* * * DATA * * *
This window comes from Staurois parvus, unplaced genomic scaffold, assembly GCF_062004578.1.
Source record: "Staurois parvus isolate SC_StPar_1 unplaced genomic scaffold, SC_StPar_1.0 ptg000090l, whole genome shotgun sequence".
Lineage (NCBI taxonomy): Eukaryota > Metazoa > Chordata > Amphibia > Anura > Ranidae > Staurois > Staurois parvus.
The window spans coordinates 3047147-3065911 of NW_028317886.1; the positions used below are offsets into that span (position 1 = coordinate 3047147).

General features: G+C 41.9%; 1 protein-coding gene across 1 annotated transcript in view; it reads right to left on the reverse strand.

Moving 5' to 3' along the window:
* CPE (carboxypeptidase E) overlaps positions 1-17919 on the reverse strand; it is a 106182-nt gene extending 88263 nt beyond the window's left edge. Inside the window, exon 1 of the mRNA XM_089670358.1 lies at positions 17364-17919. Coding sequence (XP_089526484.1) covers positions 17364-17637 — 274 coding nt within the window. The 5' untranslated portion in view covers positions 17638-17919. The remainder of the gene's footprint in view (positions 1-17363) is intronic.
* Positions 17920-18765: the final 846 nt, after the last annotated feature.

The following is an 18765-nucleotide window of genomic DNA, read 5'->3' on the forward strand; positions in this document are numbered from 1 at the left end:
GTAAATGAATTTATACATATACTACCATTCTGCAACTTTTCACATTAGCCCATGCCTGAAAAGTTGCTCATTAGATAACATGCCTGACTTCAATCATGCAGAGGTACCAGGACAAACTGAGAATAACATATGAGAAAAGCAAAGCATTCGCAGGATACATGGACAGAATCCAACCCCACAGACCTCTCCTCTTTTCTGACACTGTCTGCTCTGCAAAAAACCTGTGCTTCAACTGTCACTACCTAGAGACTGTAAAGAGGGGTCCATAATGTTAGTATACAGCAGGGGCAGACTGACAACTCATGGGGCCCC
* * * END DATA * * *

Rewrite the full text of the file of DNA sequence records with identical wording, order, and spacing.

This window comes from Staurois parvus, unplaced genomic scaffold, assembly GCF_062004578.1.
Source record: "Staurois parvus isolate SC_StPar_1 unplaced genomic scaffold, SC_StPar_1.0 ptg000090l, whole genome shotgun sequence".
Lineage (NCBI taxonomy): Eukaryota > Metazoa > Chordata > Amphibia > Anura > Ranidae > Staurois > Staurois parvus.
The window spans coordinates 3047147-3065911 of NW_028317886.1; the positions used below are offsets into that span (position 1 = coordinate 3047147).

General features: G+C 41.9%; 1 protein-coding gene across 1 annotated transcript in view; it reads right to left on the reverse strand.

Moving 5' to 3' along the window:
* CPE (carboxypeptidase E) overlaps positions 1-17919 on the reverse strand; it is a 106182-nt gene extending 88263 nt beyond the window's left edge. Inside the window, exon 1 of the mRNA XM_089670358.1 lies at positions 17364-17919. Coding sequence (XP_089526484.1) covers positions 17364-17637 — 274 coding nt within the window. The 5' untranslated portion in view covers positions 17638-17919. The remainder of the gene's footprint in view (positions 1-17363) is intronic.
* Positions 17920-18765: the final 846 nt, after the last annotated feature.

The following is an 18765-nucleotide window of genomic DNA, read 5'->3' on the forward strand; positions in this document are numbered from 1 at the left end:
GTAAATGAATTTATACATATACTACCATTCTGCAACTTTTCACATTAGCCCATGCCTGAAAAGTTGCTCATTAGATAACATGCCTGACTTCAATCATGCAGAGGTACCAGGACAAACTGAGAATAACATATGAGAAAAGCAAAGCATTCGCAGGATACATGGACAGAATCCAACCCCACAGACCTCTCCTCTTTTCTGACACTGTCTGCTCTGCAAAAAACCTGTGCTTCAACTGTCACTACCTAGAGACTGTAAAGAGGGGTCCATAATGTTAGTATACAGCAGGGGCAGACTGACAACTCATGGGGCCCC